EventsAugmented Reality

Zappar Celebrates 10 Years: Big Event, Big Announcements, Big Experiences

Unpacking recent Zappar experiences, events, and announcements.


London-based mobile augmented reality experience company Zappar is celebrating 10 years. To mark the occasion, the company held a two-day online event full of talks, and product and platform announcements. In the weeks leading up to the “AR Pioneers” event, the company also rolled out some huge experiences with some big-name clients all worth celebrating.

CEO Caspar Thykier Reflects on 10 Years of Zappar

“We’ve always joked about putting on ‘ZapparCon’ or, indeed, Zappar the Musical,” CEO Caspar Thykier said in his welcome address. “We are absolutely delighted with the response that we’ve seen. Last check there were almost two thousand people registered to participate.”

10 years zappar

Thykier’s welcome address included a look back at the last 10 years of the company’s triumphs and failures, including augmented reality clothing – “Zapparel.” Much of the rest of the event would focus on their promising future.

“We live in a time of rapid change and the rules of immersive storytelling are still being written,” said Thykier. “If we are honest, they have been for the last 10 years and they probably will be for the next 10 years.”

In addition to talks and announcements, a series of “fireside chats” included partners that have been involved in changing the rules of immersive storytelling, including outdoor media company Darabase and the digital agency Byte.

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Byte may be changing how we think about the ownership and value of scarce digital assets and Darabase might be writing the book on digital property rights. However, some of Zappar’s recent clients have been bigger names with brighter colors.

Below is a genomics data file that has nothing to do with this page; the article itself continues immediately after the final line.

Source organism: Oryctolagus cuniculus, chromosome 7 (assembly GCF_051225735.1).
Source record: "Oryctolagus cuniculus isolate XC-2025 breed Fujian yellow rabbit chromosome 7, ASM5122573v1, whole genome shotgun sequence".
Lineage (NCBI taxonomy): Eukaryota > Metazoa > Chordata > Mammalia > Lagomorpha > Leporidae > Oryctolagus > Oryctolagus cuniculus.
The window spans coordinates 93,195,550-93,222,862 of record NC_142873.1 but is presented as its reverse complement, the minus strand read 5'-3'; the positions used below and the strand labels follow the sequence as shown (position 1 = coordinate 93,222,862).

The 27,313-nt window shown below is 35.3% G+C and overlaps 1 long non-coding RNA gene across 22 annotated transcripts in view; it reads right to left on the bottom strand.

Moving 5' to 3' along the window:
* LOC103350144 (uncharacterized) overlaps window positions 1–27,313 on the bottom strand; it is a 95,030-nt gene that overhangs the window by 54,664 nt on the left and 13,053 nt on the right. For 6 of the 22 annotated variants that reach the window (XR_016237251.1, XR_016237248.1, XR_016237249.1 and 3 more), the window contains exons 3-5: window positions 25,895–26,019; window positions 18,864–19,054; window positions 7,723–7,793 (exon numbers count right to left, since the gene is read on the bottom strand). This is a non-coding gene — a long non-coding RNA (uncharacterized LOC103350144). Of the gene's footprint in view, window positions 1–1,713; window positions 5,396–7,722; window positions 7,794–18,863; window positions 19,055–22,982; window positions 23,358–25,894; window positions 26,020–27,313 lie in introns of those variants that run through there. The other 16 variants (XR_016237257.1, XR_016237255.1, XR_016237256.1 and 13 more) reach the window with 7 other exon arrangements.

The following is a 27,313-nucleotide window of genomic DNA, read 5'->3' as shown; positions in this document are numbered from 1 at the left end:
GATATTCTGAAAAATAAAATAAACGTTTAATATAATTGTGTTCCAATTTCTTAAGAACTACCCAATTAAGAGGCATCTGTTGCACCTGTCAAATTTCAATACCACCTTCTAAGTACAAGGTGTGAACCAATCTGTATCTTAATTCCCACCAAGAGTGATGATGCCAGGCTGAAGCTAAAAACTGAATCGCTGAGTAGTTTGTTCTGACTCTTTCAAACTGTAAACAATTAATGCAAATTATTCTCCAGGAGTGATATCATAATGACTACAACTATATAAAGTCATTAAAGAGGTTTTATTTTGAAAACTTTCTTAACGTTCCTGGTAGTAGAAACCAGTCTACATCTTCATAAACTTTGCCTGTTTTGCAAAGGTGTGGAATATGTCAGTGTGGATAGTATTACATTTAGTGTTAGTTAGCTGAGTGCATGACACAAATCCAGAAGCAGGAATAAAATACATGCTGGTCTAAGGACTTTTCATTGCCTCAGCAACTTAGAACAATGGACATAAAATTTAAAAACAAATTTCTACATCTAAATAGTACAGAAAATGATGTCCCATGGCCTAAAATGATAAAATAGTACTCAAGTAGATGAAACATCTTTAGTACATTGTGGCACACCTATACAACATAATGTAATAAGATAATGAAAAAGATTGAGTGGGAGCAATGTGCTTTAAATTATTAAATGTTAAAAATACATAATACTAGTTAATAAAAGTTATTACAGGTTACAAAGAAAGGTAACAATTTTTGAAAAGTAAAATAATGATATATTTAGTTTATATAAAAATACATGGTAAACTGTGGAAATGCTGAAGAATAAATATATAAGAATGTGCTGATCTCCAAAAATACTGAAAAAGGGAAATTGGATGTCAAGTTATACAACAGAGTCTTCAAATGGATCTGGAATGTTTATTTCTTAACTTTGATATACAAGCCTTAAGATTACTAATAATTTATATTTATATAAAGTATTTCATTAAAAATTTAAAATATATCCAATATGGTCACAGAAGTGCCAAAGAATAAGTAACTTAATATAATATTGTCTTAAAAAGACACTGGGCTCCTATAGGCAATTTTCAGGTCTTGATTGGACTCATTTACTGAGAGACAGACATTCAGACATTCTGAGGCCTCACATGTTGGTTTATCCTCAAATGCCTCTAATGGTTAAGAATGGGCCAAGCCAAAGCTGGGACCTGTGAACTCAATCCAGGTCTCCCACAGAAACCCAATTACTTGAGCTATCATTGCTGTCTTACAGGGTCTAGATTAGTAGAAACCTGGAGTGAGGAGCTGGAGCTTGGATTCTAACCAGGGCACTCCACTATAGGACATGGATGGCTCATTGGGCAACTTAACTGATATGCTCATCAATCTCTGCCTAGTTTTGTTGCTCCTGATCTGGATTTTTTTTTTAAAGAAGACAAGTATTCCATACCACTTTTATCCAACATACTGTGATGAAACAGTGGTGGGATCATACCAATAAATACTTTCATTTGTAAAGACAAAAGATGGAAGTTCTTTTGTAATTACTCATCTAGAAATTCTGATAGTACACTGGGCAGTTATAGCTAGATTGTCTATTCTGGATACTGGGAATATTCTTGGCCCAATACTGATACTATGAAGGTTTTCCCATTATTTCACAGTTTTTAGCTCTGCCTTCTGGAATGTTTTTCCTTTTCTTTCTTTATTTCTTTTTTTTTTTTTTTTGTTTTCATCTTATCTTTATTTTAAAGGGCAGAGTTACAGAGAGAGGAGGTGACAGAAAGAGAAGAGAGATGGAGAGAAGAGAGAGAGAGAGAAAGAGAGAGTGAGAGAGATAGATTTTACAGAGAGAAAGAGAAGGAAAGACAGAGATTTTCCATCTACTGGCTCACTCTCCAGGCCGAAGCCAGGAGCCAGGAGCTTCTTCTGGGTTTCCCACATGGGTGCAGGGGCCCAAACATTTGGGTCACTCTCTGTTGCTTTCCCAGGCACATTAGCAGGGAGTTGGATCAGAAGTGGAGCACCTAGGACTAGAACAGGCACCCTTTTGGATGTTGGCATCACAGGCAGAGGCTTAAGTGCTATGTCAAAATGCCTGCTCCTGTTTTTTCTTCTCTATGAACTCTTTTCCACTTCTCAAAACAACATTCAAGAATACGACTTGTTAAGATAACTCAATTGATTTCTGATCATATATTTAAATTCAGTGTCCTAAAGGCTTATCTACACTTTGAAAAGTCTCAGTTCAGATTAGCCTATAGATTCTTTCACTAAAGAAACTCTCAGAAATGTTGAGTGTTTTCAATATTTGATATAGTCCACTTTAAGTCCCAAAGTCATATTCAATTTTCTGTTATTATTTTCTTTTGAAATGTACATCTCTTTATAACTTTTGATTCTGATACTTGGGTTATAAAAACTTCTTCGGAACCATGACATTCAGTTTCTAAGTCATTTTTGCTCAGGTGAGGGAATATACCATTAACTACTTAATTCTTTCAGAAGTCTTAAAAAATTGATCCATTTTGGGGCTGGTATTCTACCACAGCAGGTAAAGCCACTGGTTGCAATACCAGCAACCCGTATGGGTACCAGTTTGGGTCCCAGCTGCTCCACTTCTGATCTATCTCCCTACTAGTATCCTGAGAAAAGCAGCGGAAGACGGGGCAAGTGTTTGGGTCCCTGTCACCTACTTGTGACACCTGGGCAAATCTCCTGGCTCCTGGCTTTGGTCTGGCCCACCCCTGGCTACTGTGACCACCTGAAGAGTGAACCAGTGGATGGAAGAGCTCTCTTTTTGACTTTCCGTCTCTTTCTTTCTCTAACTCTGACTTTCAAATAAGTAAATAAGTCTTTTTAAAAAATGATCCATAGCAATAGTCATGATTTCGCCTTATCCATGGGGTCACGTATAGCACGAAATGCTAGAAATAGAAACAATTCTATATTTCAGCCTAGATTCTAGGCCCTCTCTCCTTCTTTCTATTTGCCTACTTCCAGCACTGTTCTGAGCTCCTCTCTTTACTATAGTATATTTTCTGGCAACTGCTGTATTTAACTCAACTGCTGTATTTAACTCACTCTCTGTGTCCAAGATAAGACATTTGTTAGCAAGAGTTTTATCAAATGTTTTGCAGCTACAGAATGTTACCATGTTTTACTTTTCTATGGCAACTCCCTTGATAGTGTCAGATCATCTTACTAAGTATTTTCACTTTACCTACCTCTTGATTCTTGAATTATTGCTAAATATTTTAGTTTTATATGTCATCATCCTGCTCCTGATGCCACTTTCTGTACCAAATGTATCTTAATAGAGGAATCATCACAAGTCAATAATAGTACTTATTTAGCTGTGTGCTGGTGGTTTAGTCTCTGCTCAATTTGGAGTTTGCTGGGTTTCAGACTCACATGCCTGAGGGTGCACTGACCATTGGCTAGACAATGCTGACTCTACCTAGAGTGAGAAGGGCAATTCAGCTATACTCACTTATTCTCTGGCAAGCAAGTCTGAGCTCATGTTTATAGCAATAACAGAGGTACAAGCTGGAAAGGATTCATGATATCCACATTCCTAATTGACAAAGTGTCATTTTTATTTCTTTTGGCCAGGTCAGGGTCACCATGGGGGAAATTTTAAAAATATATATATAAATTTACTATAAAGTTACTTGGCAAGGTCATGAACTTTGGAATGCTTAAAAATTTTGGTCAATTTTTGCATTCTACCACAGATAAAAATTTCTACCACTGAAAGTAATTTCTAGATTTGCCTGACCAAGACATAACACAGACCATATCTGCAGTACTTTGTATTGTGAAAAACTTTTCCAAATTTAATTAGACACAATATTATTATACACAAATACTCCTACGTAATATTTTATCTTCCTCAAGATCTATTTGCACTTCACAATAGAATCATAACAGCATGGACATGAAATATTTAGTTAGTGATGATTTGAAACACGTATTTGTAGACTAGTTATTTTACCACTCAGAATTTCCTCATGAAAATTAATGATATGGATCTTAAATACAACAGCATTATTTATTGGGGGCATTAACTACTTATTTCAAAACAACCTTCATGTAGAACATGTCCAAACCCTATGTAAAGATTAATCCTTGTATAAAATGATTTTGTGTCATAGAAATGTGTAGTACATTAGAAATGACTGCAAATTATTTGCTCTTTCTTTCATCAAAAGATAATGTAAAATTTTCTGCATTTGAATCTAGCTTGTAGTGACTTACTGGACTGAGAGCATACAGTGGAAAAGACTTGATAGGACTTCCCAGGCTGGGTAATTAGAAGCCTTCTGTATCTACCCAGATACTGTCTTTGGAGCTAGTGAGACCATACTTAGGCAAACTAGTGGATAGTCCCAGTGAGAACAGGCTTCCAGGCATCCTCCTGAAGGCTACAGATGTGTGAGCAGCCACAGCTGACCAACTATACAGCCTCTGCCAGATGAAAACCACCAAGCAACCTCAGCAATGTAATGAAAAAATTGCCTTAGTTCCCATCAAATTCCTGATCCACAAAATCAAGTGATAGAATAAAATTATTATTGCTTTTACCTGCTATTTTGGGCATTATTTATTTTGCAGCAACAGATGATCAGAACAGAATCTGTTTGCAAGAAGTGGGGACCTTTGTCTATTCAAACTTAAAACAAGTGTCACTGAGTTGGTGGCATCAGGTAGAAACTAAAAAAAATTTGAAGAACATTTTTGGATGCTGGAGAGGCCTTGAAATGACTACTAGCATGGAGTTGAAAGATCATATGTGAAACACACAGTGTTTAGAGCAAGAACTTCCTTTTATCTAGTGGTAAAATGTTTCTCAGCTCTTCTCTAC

Looking at Recent Big-Brand Experiences

Recently, QR codes have been printed on Burger King items in participating locations. These QR codes have brought users to a Zappar-enabled Angry Birds experience made by Rovio Entertainment. The experience is a tower defense-style game that also gives users the opportunity to take an easily shareable selfie within the experience, all without an app.

“We’re thrilled to partner with Zappar and Burger King to create this unique AR experience for Angry Birds fans,” Rovio Entertainment Director of Brand Licensing Katri Chacona said in a release. “The accessibility of WebAR and wide availability across thousands of Burger King restaurants make this an incredible opportunity to connect with consumers in new ways.”

In recent weeks, Zappar also helped LEGO launch a new experience at their LEGOLAND at Windsor Resort location. Launched within the Windsor Resort app, it lets users collect digital cards, immerse themselves in a fantastic world, and take selfies with mythical beasts. They can then take the magic with them by opening “portals” to the magic land from anywhere.

LEGOLAND Windsor Resort LEGO MYTHICA AR Experience Still 4

Both of these big partners share a common theme: inherently physical spaces and objects getting a digital makeover. More importantly, they’re both location-based experiences, which have suffered during the last eighteen months of the pandemic. In a fireside chat with Thykier, Darabase Co-Founder and CEO Dominic Collins said that we may need these experiences.

“Blending the digital onto the physical in a way that you can really only do something physically gives people the reigns to be able to go from a digital life back to a physical life,” said Collins. “There’s a great opportunity for outdoor AR generally to really create that connection between the physical and the digital.”